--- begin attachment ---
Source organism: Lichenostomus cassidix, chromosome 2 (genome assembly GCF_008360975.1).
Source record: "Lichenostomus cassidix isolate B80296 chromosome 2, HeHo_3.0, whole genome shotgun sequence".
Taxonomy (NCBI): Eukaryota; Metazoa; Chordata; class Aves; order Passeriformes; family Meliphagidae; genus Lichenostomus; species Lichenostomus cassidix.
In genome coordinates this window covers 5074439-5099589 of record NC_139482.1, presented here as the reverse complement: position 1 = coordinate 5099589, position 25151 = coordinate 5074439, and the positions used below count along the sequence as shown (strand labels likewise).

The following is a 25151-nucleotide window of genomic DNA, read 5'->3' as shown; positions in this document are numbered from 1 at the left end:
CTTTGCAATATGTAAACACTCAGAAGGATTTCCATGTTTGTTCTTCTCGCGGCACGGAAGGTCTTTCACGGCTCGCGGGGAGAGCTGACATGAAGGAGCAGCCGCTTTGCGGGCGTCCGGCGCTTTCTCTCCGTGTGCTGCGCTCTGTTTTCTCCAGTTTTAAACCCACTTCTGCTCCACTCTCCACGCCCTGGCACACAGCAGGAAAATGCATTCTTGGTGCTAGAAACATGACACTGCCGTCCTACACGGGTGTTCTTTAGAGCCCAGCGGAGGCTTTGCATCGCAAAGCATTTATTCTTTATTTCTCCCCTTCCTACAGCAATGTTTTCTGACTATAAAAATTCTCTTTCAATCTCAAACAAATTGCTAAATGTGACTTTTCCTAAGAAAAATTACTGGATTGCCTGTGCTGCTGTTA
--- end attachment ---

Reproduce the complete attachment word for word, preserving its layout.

Source organism: Lichenostomus cassidix, chromosome 2 (genome assembly GCF_008360975.1).
Source record: "Lichenostomus cassidix isolate B80296 chromosome 2, HeHo_3.0, whole genome shotgun sequence".
Taxonomy (NCBI): Eukaryota; Metazoa; Chordata; class Aves; order Passeriformes; family Meliphagidae; genus Lichenostomus; species Lichenostomus cassidix.
In genome coordinates this window covers 5074439-5099589 of record NC_139482.1, presented here as the reverse complement: position 1 = coordinate 5099589, position 25151 = coordinate 5074439, and the positions used below count along the sequence as shown (strand labels likewise).

The following is a 25151-nucleotide window of genomic DNA, read 5'->3' as shown; positions in this document are numbered from 1 at the left end:
CTTTGCAATATGTAAACACTCAGAAGGATTTCCATGTTTGTTCTTCTCGCGGCACGGAAGGTCTTTCACGGCTCGCGGGGAGAGCTGACATGAAGGAGCAGCCGCTTTGCGGGCGTCCGGCGCTTTCTCTCCGTGTGCTGCGCTCTGTTTTCTCCAGTTTTAAACCCACTTCTGCTCCACTCTCCACGCCCTGGCACACAGCAGGAAAATGCATTCTTGGTGCTAGAAACATGACACTGCCGTCCTACACGGGTGTTCTTTAGAGCCCAGCGGAGGCTTTGCATCGCAAAGCATTTATTCTTTATTTCTCCCCTTCCTACAGCAATGTTTTCTGACTATAAAAATTCTCTTTCAATCTCAAACAAATTGCTAAATGTGACTTTTCCTAAGAAAAATTACTGGATTGCCTGTGCTGCTGTTA